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Friday, August 03, 2007

Baje: Wisdom personified

He is 74 and lives in a village called Nangi in the hill district of Myagdhi in Nepal.
Like many of his fellow elders, he too is a former Gurkha who once served in the British Army.


My first meeting with him was quite nondescript. I was walking around, trying to see the village where I was to be a volunteer for a fortnight, offering my services towards community development. Along my way I met and was greeted by ever-smiling villagers. He was one of them. Someone had introduced him as Mote, the nursery man.
Like everyone else in that mountain village, he too had a face so full of smiles, you would be tempted to think it never had a reason to be sad or cry. His 74 years of age notwithstanding, the man woke up every day at break of the dawn and cooked ‘daal-bhat’ the only meal of the day over wooden stove in a tiny log hut. At eight in the morning he would be at the village nursery, set up by a non government organization trying to conserve the rare and vanishing Himalayan plants. Here they were growing plants, most of them of high medicinal values and have these planted back in different areas of the mountain. And Mote was the custodian of the nursery.

As a volunteer I could choose my area of contribution and it did not take me long to
Choose the nursery for the simple reason of learning about medicinal plants, something that I always had an interest in. And soon I realized, couldn’t have made a better decision, because I couldn’t have found a better person than Mote to work with. Because he was and continues to be, someone who could make each day of yours a day with a little difference.

However, the first few days though enriching for me, also brought in a little frustration. The reason—Mote wouldn’t, just would not allow me to get my hands ‘dirty’ with cow dung or mud. He would just want me to sit at a safe distance and watch while he did went about the job. So there I was- watching him looking into the germination of the seedlings, filling the plastic bags with soil, planting saplings in them, watering them , covering them with sheet of bamboo and so on….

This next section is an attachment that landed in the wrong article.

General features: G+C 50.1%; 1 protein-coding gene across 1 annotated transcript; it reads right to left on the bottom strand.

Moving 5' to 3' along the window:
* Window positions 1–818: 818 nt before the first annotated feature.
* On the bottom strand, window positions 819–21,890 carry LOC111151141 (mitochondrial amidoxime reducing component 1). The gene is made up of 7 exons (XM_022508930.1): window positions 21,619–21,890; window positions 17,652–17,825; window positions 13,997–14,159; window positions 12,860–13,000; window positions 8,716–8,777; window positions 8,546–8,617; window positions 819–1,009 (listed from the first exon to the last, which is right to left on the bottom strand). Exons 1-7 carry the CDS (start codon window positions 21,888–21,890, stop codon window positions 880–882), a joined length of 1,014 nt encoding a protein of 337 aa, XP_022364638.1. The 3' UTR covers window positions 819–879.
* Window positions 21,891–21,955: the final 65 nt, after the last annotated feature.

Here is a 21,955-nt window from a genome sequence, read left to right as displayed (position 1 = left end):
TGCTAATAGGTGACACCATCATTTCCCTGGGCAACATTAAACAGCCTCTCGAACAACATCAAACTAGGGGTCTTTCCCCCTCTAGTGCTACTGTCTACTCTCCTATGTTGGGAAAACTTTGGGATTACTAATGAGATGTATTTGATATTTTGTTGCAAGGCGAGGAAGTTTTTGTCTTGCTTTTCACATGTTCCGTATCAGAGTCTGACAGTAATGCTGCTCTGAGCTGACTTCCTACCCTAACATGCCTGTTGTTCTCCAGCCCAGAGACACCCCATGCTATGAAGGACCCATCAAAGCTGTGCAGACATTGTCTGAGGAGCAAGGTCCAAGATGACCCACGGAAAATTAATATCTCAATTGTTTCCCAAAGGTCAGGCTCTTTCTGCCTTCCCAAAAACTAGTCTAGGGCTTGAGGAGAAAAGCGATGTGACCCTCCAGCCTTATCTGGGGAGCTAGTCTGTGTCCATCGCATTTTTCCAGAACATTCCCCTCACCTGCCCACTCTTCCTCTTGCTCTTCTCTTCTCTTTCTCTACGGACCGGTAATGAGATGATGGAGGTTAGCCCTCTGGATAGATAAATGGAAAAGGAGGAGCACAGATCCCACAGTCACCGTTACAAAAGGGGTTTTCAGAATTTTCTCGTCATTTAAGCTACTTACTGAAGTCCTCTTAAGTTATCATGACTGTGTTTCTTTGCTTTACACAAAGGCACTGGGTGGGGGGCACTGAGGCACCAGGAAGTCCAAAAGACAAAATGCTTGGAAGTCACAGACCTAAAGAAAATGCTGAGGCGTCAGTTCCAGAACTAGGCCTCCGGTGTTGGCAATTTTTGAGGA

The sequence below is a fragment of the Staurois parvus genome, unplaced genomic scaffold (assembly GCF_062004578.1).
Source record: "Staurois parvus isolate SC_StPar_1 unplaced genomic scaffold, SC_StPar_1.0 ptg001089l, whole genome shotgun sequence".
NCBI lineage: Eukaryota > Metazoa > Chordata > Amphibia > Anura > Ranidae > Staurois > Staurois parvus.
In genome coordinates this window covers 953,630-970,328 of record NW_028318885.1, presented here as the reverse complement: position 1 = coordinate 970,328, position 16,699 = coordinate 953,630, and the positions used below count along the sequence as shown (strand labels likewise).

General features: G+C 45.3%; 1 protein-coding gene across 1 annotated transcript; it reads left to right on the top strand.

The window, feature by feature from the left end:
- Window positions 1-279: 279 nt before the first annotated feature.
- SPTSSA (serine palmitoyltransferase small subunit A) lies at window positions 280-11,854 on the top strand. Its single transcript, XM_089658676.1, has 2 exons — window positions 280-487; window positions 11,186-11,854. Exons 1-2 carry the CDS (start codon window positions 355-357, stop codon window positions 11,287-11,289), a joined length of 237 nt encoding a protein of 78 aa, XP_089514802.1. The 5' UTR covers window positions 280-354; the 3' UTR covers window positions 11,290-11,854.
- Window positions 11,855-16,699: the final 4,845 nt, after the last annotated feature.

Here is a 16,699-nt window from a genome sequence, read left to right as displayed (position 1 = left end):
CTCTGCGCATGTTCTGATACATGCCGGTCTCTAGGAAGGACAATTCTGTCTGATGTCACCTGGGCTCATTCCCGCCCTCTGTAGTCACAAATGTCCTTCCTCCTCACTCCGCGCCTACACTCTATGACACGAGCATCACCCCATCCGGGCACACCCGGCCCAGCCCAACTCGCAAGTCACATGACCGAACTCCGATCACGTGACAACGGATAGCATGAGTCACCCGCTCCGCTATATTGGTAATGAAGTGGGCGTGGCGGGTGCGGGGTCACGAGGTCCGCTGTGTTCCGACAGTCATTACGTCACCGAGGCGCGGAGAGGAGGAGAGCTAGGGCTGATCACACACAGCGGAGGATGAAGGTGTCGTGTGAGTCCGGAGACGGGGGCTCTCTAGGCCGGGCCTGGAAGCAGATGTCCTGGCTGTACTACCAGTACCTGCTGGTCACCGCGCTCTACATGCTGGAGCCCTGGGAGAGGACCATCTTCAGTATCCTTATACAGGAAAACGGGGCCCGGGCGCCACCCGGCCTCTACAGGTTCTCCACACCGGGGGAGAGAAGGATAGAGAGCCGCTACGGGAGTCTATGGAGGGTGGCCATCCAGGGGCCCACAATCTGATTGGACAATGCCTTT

However, soon I found out his weakness: a great ability of story telling. And soon he was absorbing me in the net of that magical web of stories….. a web I had not experienced since my granny died… Now, here, in this strange mountain village I heard this old man tell me endless stories again…of this village, of his people, of his youth, of his days as a Gurkha, of England, of Malaysia, Hong Kong…the places that he had been to.
Perched on a stone , in turn , I too told him of my childhood, my fascination for people and cultures…..

It was this exchange of stories that gradually started drawing us closer. Soon Mote dropped his resistance and let me come down and give him a hand in the work. And even before I could express my gratefulness, one morning he told me to call him’Baje’ which meant grandfather.

And that moment, right there, with the morning frost still thick all around us, with the wintry chill still in the air he was let me straight into his world and his life and we became related to each other.

That morning I got the grandfather I had never had and had always been longing for.

After this things moved rather rapidly. Under Baje’s supervision I learnt of medicinal plants and how to grow them. And once our working hours were over, Baje would head towards the mountain, into the forest, with me trotting behind. Every few second he would stop, to show me a new plant, a new tree, rare and ancient and tell me about its utility, as well as the legends that encircled it.

Deeper in the forest and we would find tiny shrine-like structures, which were actually tombs of Buddhist lamas. Interestingly, Baje had a story on each of those tombs and thus he would make everything, living or dead, appear significant, enchanting.

Often during these walks and during these long hours of story telling we would burst into laughter. It felt as though we were two children, standing at two corners of life, fascinated with the world around us and thrilled with the idea of being a part of it…………..

To be Continued..

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